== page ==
Update and Tips #1 (08/08/22): I was able to hang out at the River City Pen Company’s table during the 2022 DC Pen Show. I enjoyed my time sharing what I knew about using dip nibs and Rich’s nib holders. One show attendee mentioned that she disliked the Kakimori nib she had. She could not write with it. I gave her a few suggestions to try her nib again. One was to use a different fountain pen ink brand and color or use her favorite ink. Another was to lighten her grip on the nib holder. The other suggestion and probably the most important one is to write in the same position and angle as if you had a fountain pen in your hand.
Update #2 (08/08/22): I forgot to mention that I hosted an “after hours” pen & ink workshop for the exhibitors. Just for fun, I handed out my Kakimori nibs with my resin nib holders to try out. One had the brass nib and the other had the steel nib. I gave no instructions on how to use. They immediately took to this nib and nib holder immediately and spent some time writing with it. A few minutes later, they quickly exchanged nib and nib holder to see how the other nib felt in their hand. This was a great experiment for me to observe and I received positive feedback on both. It was interesting to see one attendee preferred the steel nib with the finer writing feel and the other attendee preferred the brass nib and the wetter lines that it could create.
(Original post begins here)
I found another nib that works great with my inky swatchings. They are round nibs and appears to have eight sides with long cut outs along the sides.
The cutouts allow for ink to settle into the nib when dipped into a bottle of ink. This allows for longer writing sessions before having to the dip the nib back into ink. You know what? It really does work.
I saw there were two offerings available. One in stainless steel and one in brass. I went with the stainless steel version as I know I would not have to worry about rust or much discoloration after use.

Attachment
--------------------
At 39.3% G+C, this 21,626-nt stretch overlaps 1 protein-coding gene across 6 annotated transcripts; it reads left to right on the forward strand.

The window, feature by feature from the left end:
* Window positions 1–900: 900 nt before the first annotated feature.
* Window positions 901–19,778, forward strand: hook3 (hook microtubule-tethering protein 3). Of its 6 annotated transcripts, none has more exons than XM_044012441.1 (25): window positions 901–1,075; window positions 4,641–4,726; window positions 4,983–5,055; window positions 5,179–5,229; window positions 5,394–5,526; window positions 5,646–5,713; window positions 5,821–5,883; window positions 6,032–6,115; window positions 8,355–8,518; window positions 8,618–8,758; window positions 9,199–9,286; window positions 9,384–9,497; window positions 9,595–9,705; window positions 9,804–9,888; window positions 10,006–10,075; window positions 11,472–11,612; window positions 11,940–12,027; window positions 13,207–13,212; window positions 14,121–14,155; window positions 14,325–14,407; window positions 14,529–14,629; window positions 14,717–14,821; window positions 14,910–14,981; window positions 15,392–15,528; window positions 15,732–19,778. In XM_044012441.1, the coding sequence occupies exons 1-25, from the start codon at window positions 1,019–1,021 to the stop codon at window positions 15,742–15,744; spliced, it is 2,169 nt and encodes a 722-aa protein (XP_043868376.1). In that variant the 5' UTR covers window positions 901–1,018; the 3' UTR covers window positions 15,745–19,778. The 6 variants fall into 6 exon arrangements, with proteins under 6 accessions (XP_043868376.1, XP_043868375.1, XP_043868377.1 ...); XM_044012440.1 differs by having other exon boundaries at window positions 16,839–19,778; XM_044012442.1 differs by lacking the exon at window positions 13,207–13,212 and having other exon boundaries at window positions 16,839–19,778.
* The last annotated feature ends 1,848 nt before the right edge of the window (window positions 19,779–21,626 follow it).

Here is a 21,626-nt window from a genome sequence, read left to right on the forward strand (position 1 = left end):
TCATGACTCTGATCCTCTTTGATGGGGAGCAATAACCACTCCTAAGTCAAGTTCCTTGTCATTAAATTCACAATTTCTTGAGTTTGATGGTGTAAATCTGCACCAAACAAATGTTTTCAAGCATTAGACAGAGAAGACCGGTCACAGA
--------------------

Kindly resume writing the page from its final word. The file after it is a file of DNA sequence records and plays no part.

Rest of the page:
I took a picture for those who are curious as to what the backside of the nib looks like. The nib is hollow until the start of the cutouts. This allows the nib to sit into the nib holder.
The stainless still nib feels a bit stiff when I write with the nib. In my normal writing angle of around 45 degrees I can get a nice line width. I can also feel some feedback while writing. When I hold the nib slightly below my normal writing angle, I can get a broad stroke of color on my paper.
I enjoyed my stainless steel nib so much, that I went ahead and ordered a brass nib. I read about the differences between these two nibs. The brass nib tends to be softer and can produce broader lines. It’s also good for artists to use in their sketches.
I can definitely feel a difference between the two nibs. The brass feels a bit softer and produces a smoother experience while writing. I can also get broader strokes of color across my paper.
Do I prefer one over the other? It depends. When I’m creating my writing samples, I automatically reach for my stainless steel nib. I need a bit more time to work with both nibs.
While cleaning the nib, I did encounter some stubborn inks that wanted to cling to the nib’s cutouts. I have a child’s extra soft toothbrush that I dip in water and give a gentle scrub.
I can’t wait to use up all my inky sample vials using these lovely nibs.
Note: I enjoy this combination of nib and nib holder. I mentioned in my previous review of the River City Pen Company nib holders that for fountain pen users, there is a “familiar feel” while holding this nib holder. Once you have this combination in your hand, you just need to focus on getting used to this unusual & lovely Kakimori nib.
Nibs: Kakimori Stainless Steel and Brass nibs available at Yoseka Stationery
Nib holders: River City Pen Company – Pink, Green, & White DiamondCast (McKenzie Penworks) and Barrier Reef (Turnt Pen Company)
Inks: Diamine Party Time and Storm (Red Inkvent)
Paper: Rhodia Dot Pad